That “effort will not slow down due to the recent enactment of the bill,” Ludgin says. “The new law will aide our efforts to shine a light on the shortcomings of the current system and the hoops producers have to jump through to serve their customers.”
An insurance industry lawyer is calling the H.R. 4173 standard-of-care provision “oddly crafted,” in that it requires the U.S. Securities and Exchange Commission to prepare a study on the standard-of-care issue within 6 months, then gives the agency the clear power to draft a rule based on the findings of the report.
Traditionally, the investment advisors have used a fiduciary standard of care, which requires them to put clients’ interests ahead of their own. Life insurance producers and securities brokers have used a suitability standard, which requires them to verify that the products sold to consumers suit the needs of those consumers. Life producers and securities brokers want to stick with the suitability standard.
The industry lawyer says the H.R. 4173 standard-of-care provision includes a separate, independent grant of rulemaking authority to the SEC related to the fiduciary duty issue. He says one of the provisions the SEC has been given the authority to put into a regulation is that all broker-dealers “will have to provide disclosure of material conflicts of interest.”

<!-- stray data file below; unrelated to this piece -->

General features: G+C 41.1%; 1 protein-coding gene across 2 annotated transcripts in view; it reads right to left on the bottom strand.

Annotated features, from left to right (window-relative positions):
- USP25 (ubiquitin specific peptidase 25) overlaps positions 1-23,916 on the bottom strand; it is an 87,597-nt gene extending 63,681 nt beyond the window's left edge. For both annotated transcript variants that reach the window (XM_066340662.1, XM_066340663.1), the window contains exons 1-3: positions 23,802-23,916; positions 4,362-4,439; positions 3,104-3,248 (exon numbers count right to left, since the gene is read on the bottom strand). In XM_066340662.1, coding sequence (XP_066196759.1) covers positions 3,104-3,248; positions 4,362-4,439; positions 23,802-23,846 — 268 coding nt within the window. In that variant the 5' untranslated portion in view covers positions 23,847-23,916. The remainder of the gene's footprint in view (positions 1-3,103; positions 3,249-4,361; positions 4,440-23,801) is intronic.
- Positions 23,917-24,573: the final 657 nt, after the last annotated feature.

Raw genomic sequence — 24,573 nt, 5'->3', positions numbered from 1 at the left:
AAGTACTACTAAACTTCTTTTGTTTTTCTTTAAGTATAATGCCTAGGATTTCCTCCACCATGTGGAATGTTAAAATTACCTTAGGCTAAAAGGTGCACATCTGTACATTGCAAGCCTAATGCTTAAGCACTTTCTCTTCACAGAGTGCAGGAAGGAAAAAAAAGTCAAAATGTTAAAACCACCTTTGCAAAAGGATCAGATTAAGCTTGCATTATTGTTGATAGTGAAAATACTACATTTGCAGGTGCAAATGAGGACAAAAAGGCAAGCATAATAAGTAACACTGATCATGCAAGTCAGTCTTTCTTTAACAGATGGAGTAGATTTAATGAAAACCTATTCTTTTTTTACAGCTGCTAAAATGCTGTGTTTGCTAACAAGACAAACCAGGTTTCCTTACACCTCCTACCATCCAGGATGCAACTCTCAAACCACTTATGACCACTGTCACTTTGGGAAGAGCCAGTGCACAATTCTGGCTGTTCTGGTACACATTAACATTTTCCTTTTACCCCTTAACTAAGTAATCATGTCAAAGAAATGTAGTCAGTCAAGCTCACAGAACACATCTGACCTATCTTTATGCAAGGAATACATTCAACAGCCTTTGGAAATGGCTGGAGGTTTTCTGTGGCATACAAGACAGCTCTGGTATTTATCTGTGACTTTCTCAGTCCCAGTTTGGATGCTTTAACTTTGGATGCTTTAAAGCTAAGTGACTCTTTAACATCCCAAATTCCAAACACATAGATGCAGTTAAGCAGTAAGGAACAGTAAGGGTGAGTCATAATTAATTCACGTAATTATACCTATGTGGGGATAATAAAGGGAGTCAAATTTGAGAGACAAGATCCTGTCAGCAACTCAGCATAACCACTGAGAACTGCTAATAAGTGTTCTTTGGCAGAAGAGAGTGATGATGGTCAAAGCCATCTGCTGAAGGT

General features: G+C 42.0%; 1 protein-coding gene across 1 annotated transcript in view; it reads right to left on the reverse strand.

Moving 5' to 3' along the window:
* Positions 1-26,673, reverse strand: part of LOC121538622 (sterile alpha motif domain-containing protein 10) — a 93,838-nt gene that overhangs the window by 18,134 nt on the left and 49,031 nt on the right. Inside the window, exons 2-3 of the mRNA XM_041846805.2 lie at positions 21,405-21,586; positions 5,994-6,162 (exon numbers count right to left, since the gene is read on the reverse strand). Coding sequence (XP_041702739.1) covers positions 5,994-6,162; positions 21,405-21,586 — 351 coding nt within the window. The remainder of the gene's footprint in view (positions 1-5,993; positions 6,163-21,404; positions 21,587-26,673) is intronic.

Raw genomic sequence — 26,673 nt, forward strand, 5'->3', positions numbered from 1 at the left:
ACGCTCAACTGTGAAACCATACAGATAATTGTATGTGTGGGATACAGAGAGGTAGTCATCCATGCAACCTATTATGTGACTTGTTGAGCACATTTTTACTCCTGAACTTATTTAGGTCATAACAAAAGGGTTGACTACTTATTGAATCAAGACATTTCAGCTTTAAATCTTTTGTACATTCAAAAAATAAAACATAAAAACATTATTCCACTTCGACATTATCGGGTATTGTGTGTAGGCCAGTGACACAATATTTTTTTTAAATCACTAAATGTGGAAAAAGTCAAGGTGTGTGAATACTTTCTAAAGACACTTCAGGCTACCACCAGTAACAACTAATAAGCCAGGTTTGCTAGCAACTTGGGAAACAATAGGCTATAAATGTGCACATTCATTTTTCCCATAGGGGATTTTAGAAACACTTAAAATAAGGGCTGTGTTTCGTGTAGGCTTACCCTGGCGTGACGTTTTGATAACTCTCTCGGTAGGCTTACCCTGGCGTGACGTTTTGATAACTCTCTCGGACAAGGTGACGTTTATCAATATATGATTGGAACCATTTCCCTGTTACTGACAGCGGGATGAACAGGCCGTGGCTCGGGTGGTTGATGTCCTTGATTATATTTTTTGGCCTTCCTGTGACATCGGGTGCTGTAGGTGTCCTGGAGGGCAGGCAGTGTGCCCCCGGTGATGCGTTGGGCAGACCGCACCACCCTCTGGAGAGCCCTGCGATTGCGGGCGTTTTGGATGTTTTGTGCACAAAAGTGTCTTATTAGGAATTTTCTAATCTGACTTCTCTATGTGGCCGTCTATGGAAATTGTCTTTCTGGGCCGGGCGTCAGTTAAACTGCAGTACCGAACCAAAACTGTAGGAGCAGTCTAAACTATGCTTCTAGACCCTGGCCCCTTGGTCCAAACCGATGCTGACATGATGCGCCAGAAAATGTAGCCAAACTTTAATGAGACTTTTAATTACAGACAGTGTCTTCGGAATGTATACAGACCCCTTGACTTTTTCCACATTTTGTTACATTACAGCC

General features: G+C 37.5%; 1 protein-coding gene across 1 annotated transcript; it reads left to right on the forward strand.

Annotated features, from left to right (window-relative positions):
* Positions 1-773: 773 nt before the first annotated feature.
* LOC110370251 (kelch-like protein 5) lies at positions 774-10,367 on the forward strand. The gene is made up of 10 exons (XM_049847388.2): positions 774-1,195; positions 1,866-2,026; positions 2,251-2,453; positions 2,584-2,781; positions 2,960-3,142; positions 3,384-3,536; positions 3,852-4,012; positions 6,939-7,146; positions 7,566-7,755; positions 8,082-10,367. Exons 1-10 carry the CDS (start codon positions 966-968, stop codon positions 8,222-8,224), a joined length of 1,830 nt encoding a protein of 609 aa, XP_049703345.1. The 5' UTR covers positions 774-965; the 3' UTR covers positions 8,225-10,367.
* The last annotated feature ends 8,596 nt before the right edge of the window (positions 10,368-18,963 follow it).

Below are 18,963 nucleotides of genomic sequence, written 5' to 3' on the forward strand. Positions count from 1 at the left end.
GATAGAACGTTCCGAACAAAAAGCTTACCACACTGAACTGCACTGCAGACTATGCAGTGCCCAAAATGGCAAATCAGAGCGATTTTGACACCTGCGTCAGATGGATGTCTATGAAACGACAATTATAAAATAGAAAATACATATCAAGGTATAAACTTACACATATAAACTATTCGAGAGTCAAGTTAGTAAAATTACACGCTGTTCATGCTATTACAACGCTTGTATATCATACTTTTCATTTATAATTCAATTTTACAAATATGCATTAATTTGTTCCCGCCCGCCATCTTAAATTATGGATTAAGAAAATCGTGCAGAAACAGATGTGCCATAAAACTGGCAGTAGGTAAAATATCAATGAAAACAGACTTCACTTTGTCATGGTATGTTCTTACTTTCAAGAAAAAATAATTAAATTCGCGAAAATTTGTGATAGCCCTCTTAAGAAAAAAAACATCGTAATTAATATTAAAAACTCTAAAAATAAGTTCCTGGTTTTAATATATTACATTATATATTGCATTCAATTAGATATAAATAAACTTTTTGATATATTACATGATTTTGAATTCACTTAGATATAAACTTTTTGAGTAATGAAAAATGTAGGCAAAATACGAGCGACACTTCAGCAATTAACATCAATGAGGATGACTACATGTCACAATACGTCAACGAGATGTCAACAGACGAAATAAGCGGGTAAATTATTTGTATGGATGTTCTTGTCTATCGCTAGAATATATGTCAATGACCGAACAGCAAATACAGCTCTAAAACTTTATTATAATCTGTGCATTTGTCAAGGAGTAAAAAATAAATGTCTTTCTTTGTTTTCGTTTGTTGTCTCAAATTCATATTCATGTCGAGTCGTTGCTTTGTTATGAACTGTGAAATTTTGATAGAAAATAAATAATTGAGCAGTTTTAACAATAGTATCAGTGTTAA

“To the extent that a fee represents a potential conflict of interest, it may have to be disclosed,” the lawyer says.
“The NAIC has just developed a new model law on suitability,” the lawyer says. “This puts state regulators again in the position of playing catchup to changing federal requirements. Do you think this means they will start to revisit the issue shortly?” he asked.
Tom Currey, president of the National Association of Insurance and Financial Advisors, Falls Church, Va., says NAIFA looks forward to seeing the results of the SEC’s standard-of-care study.
“NAIFA is hopeful that the standard would be informed by the study,” Currey says.
The Financial Planning Coalition is praising the final standard-of-care language.
“We are pleased that Congress has laid the foundation for true reform by authorizing the Securities and Exchange Commission to impose the highest standard of care on the delivery of investment advice by brokers,” says Bob Glovsky, a coalition representative and chairman of the Certified Financial Planner Board of Standards Inc., Washington. “We are hopeful that the SEC will use this authority to insure that all investment advice delivered to consumers – regardless of the source – will be in the clients’ best interests.”
An executive at a large insurer, who asked not to be named, says insurers can live with the H.R. 4173 standard-of-care provision.
The current standard-of-care provision at least “points the road towards an end to a conflict with the SEC that has gone on for 10 years,” the executive says.
The executive says most insurers are not opposed to disclosure of commissions paid to agents, “if the disclosure is done appropriately.” Moreover, he says, “if consumers want to know fees paid to captive agents, they are entitled to know.”
The executive says the provision “will at least allow us to continue to serve the financial needs of clients with more modest financial means.”
CORRECTION: Due to an editing error, we got the vote wrong in an earlier version of this article. The Senate voted 60-39 to pass H.R. 4173.